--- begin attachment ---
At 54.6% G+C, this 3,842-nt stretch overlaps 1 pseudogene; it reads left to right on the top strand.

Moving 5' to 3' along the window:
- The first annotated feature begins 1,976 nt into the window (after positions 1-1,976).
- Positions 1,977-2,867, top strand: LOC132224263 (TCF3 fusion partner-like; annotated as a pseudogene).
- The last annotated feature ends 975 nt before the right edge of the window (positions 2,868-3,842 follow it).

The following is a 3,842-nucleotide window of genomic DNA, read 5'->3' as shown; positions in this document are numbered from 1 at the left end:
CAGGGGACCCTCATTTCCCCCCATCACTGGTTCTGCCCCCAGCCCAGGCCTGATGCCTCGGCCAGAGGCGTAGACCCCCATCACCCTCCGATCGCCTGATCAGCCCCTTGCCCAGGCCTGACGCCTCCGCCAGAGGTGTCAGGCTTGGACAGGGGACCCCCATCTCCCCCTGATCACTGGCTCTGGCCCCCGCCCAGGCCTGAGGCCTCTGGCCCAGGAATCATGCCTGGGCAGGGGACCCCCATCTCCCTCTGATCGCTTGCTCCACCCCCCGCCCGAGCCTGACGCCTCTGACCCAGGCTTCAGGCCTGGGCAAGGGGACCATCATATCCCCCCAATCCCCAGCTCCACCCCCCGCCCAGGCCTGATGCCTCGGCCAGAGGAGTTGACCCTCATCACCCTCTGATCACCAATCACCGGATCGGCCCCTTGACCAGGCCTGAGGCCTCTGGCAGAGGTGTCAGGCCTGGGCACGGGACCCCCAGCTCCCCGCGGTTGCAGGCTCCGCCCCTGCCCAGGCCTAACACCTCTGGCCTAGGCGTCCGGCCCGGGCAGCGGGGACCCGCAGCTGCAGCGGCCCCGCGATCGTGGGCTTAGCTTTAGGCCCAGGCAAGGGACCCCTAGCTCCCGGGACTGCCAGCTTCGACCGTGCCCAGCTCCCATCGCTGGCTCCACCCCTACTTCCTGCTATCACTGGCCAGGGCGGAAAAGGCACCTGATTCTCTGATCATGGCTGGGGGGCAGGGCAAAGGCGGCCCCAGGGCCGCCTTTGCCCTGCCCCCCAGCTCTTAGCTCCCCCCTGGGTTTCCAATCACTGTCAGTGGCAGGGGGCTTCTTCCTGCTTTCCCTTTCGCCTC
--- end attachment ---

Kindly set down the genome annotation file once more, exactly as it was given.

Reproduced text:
At 54.6% G+C, this 3,842-nt stretch overlaps 1 pseudogene; it reads left to right on the top strand.

Moving 5' to 3' along the window:
- The first annotated feature begins 1,976 nt into the window (after positions 1-1,976).
- Positions 1,977-2,867, top strand: LOC132224263 (TCF3 fusion partner-like; annotated as a pseudogene).
- The last annotated feature ends 975 nt before the right edge of the window (positions 2,868-3,842 follow it).

The following is a 3,842-nucleotide window of genomic DNA, read 5'->3' as shown; positions in this document are numbered from 1 at the left end:
CAGGGGACCCTCATTTCCCCCCATCACTGGTTCTGCCCCCAGCCCAGGCCTGATGCCTCGGCCAGAGGCGTAGACCCCCATCACCCTCCGATCGCCTGATCAGCCCCTTGCCCAGGCCTGACGCCTCCGCCAGAGGTGTCAGGCTTGGACAGGGGACCCCCATCTCCCCCTGATCACTGGCTCTGGCCCCCGCCCAGGCCTGAGGCCTCTGGCCCAGGAATCATGCCTGGGCAGGGGACCCCCATCTCCCTCTGATCGCTTGCTCCACCCCCCGCCCGAGCCTGACGCCTCTGACCCAGGCTTCAGGCCTGGGCAAGGGGACCATCATATCCCCCCAATCCCCAGCTCCACCCCCCGCCCAGGCCTGATGCCTCGGCCAGAGGAGTTGACCCTCATCACCCTCTGATCACCAATCACCGGATCGGCCCCTTGACCAGGCCTGAGGCCTCTGGCAGAGGTGTCAGGCCTGGGCACGGGACCCCCAGCTCCCCGCGGTTGCAGGCTCCGCCCCTGCCCAGGCCTAACACCTCTGGCCTAGGCGTCCGGCCCGGGCAGCGGGGACCCGCAGCTGCAGCGGCCCCGCGATCGTGGGCTTAGCTTTAGGCCCAGGCAAGGGACCCCTAGCTCCCGGGACTGCCAGCTTCGACCGTGCCCAGCTCCCATCGCTGGCTCCACCCCTACTTCCTGCTATCACTGGCCAGGGCGGAAAAGGCACCTGATTCTCTGATCATGGCTGGGGGGCAGGGCAAAGGCGGCCCCAGGGCCGCCTTTGCCCTGCCCCCCAGCTCTTAGCTCCCCCCTGGGTTTCCAATCACTGTCAGTGGCAGGGGGCTTCTTCCTGCTTTCCCTTTCGCCTC